For years, experts in the United States warned that America’s pharmaceutical supply chains had become alarmingly vulnerable, with a troubling dependence on production in China.

Those warnings have proved prescient.

America watched as hospital systems and first responders across the country scrambled to gain access to all types of medical equipment needed to do battle with COVID-19. When the nation needed to immediately ramp up production of these vital products, in many cases the government had to step in.

Auto and clothing manufacturers pivoted to produce ventilators and masks to fill gaps in a supply chain disrupted or even held hostage overseas.

House Minority Leader Kevin McCarthy, reflecting on the challenges of the last months and China’s role in them, recently wrote, “We must prioritize our PPE stockpile and critical supplies, such as pharmaceuticals, medical supplies, food, and critical minerals, and grow domestic and diverse sourcing so we are less vulnerable when the status quo supply chains fail — like they did within China.”

He concluded, “The United States should never be so dependent on another country that their economic collapse, closed factories, broken supply chains, and corrupt leadership brings us to our knees with them.”

Critical pieces of the American industrial base have slipped through our fingers with China capturing control of strategic industries. Unfortunately, in many respects, our misguided policies deserve as much blame as China’s strategic ambitions.

China’s domination of essential mineral supply chains is case in point.

The very warnings issued about the vulnerability of our medical supply chains have come only louder and more frequently with respect to minerals. Yet, in both cases, little of what is required to address the challenge has been done.

Despite our vast domestic resources, an adversarial approach to mining has meant U.S. mineral import reliance has reached alarming levels, nearly doubling over the last two decades.

We now find ourselves entirely import dependent for 17 key mineral resources and more than 50 percent import dependent for an additional 29. Probing this import reliance reveals a stunning dependence on China.

Chinese production and processing of minerals and metals has placed Beijing at the very front end of nearly every industrial supply chain our economy and national security depend on.

From telecommunications and advanced energy technologies to our most critical weapons systems, all are made with a dizzying variety of minerals and metals largely controlled by Chinese companies. Of the 35 mineral commodities listed as essential for U.S. economic and national security, China is the top producer or top supplier for 23 of them.

The International Energy Agency just published an analysis warning that mineral supply disruptions could derail the deployment of a variety of energy technologies. Citing China’s near complete control of both the rare earths and battery supply chains, the authors wrote, geopolitics will “remain a wild card” in the global energy equation.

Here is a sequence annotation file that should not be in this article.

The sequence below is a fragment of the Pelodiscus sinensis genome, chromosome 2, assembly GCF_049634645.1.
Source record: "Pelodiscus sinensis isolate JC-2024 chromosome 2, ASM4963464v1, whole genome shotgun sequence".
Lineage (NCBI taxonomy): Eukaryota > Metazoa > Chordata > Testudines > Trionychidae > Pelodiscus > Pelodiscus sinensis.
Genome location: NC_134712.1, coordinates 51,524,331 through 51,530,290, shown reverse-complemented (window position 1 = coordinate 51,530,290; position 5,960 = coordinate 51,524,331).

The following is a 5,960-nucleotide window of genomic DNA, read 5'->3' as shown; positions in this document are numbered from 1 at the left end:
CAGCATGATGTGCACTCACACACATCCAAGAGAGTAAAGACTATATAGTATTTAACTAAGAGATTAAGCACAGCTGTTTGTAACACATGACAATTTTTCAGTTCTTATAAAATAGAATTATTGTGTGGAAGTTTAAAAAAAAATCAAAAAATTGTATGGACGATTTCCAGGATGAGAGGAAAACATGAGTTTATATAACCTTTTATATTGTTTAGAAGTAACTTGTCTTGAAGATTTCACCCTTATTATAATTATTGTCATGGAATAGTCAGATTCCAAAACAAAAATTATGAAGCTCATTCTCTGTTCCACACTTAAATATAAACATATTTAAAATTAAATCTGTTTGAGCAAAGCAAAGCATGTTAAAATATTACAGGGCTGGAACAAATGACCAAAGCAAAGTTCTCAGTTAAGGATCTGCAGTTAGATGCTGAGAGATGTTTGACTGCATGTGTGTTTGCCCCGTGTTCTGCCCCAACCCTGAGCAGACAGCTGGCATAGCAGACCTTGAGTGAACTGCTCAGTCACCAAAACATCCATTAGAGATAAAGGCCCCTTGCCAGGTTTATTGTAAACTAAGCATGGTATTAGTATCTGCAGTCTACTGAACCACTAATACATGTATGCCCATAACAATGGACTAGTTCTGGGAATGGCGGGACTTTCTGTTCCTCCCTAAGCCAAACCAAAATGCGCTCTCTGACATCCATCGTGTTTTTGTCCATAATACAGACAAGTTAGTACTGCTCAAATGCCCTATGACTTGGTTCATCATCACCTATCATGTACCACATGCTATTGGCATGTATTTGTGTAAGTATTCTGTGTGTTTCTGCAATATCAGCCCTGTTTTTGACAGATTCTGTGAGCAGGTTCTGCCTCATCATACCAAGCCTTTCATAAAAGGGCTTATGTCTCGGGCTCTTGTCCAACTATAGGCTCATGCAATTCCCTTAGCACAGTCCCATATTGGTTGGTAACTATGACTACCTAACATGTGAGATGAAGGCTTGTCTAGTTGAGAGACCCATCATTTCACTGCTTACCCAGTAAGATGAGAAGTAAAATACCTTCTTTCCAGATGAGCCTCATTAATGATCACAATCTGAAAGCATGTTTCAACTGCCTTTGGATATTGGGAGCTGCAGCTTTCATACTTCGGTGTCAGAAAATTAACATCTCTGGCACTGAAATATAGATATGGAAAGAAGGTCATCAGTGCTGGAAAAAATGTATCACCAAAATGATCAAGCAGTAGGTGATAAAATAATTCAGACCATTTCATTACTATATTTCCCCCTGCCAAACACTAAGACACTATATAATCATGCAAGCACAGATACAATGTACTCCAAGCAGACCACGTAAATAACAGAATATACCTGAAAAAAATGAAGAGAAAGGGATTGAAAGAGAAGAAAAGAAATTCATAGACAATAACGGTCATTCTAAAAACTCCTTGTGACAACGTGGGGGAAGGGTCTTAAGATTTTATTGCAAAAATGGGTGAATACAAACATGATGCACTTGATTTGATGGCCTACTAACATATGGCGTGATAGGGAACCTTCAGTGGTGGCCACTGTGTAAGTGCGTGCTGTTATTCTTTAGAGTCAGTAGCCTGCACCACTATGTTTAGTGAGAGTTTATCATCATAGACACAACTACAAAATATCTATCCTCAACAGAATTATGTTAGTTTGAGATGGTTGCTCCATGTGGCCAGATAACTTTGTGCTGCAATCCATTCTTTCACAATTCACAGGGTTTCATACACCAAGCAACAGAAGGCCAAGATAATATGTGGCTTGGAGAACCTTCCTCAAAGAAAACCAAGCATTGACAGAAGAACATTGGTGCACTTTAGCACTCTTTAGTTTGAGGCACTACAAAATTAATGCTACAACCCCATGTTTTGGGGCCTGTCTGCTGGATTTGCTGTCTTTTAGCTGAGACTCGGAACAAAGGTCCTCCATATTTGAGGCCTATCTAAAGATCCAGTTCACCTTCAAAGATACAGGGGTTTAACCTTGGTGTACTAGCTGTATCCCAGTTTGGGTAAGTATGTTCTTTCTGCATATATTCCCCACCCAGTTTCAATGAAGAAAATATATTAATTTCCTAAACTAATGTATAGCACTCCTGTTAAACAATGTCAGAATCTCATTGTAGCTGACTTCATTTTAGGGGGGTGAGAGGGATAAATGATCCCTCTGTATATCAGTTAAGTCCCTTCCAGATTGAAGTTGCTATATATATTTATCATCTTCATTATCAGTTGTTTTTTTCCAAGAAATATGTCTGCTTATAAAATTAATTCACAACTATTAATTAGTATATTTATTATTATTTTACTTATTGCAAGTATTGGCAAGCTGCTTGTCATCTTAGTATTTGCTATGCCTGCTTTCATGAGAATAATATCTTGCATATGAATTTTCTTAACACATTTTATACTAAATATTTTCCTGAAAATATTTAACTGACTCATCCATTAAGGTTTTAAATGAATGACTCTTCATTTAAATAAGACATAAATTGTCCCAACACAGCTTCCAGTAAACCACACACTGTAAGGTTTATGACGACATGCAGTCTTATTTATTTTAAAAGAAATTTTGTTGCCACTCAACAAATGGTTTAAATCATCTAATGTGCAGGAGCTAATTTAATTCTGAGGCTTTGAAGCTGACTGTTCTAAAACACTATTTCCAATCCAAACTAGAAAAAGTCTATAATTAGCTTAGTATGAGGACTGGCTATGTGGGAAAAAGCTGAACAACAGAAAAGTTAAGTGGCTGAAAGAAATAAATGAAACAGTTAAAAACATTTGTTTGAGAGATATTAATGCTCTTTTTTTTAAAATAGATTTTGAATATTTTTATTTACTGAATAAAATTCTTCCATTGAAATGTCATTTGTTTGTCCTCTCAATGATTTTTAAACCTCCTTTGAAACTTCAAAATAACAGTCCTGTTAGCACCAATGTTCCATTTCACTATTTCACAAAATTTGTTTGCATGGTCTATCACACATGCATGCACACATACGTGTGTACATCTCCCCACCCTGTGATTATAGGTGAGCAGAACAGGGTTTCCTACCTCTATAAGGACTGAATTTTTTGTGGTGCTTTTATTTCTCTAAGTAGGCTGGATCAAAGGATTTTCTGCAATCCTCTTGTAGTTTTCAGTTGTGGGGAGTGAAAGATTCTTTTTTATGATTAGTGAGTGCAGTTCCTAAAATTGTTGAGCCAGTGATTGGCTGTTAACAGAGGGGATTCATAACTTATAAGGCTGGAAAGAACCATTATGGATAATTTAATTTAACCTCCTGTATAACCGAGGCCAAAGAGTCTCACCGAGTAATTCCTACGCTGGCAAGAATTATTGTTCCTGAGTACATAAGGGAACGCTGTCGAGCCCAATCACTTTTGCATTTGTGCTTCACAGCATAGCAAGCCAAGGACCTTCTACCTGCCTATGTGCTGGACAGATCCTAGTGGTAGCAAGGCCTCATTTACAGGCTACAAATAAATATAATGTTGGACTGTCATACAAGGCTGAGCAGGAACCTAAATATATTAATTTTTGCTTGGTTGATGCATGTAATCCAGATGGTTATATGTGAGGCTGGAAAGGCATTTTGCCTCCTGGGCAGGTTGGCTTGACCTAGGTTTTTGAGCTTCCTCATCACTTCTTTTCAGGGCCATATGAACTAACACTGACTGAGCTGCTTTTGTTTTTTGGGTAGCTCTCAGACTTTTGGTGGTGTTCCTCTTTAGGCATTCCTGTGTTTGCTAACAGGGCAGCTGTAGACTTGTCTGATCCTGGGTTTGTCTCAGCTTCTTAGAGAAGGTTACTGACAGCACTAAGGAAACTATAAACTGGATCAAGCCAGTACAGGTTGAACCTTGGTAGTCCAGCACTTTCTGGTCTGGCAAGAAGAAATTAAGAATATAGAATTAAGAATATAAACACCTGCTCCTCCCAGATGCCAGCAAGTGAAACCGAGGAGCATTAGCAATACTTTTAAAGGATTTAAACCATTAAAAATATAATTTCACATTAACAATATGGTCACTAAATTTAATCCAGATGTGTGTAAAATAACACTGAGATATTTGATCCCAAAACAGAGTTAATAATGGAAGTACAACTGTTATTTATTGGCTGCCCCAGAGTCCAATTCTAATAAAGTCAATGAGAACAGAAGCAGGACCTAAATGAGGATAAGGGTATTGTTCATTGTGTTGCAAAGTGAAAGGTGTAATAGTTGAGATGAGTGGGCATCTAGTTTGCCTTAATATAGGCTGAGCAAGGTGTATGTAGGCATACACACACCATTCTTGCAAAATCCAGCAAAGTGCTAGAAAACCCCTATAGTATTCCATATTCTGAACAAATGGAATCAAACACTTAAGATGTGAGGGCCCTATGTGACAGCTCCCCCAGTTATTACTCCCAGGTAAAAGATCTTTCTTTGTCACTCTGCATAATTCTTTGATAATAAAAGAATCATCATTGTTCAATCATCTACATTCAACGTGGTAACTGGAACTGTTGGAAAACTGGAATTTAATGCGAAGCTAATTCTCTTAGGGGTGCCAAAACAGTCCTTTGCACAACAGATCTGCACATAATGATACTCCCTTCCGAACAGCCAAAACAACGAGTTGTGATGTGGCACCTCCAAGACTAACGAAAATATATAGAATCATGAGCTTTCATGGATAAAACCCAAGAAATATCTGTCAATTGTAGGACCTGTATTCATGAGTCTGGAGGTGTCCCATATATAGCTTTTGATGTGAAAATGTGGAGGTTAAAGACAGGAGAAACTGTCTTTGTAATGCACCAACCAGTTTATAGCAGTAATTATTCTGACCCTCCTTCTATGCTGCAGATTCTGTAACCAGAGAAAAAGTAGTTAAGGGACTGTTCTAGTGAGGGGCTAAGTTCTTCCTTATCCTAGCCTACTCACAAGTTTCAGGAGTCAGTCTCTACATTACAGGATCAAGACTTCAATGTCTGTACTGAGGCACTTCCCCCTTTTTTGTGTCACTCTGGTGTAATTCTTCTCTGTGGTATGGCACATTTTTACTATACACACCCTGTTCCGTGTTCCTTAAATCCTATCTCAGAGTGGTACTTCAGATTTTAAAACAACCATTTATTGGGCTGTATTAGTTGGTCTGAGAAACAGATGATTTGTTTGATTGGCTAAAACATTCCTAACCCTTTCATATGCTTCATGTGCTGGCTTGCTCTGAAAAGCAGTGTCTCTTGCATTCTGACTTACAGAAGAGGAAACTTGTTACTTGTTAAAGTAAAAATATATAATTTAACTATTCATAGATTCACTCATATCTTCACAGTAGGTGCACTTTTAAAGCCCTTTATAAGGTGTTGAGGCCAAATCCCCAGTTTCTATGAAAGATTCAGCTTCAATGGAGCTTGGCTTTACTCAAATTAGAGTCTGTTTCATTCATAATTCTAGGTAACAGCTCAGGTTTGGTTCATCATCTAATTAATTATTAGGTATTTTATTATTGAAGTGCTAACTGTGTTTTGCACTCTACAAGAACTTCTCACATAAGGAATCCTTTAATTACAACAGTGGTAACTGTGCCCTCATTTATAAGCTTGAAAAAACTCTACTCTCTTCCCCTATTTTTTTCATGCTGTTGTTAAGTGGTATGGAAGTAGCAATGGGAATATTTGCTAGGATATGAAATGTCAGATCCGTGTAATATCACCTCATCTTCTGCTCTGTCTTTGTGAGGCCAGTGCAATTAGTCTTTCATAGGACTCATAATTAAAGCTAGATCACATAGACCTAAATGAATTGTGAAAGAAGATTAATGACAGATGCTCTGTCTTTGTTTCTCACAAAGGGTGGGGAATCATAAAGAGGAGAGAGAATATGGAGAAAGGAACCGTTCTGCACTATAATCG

This was a sentiment shared by analysts at Wood Mackenzie when they wrote, “We could see countries using metals supply as a tool for statecraft, threatening to turn the tap off. Put simply, will we jettison the geopolitics of oil for more of the same in the move from pump to plug?”

Addressing China’s undue control of mineral supply chains should not be a partisan issue; recognizing it hasn’t been. In 2010, when China tightened quotas on the export of rare earth elements and sent prices skyrocketing, Hillary Clinton, then the secretary of state, called it a “wake-up call.” Sen. Lisa Murkowski of Alaska has declared our mineral import reliance the nation’s “Achilles’ heel.”

The Trump administration has taken laudable action to raise awareness and to put in motion steps to address this glaring vulnerability. However, additional action to restore our domestic minerals supply chains must come from Congress. It should prioritize addressing the mineral challenge.

The United States needs mine permitting reform to reduce duplicative and unnecessary barriers to domestic mining investment and increased, responsible access to the nation’s vast federal lands that are home to trillions of dollars in untapped mineral reserves and the jobs that can flow from them.

We also need to incentivize American minerals processing so our manufacturers can access minerals produced and processed at home under the world’s foremost environmental safeguards. Legislation already exists to accomplish much of this agenda. It’s past time our lawmakers act with the urgency required.

As the COVID-19 crisis has taught us, we can’t wait to address glaring supply chain vulnerabilities. In a world that is only becoming more minerals and metals intensive, addressing U.S. mineral import reliance and our alarming dependence on China deserves immediate action.

An American mining renaissance is within reach if we choose to pursue it.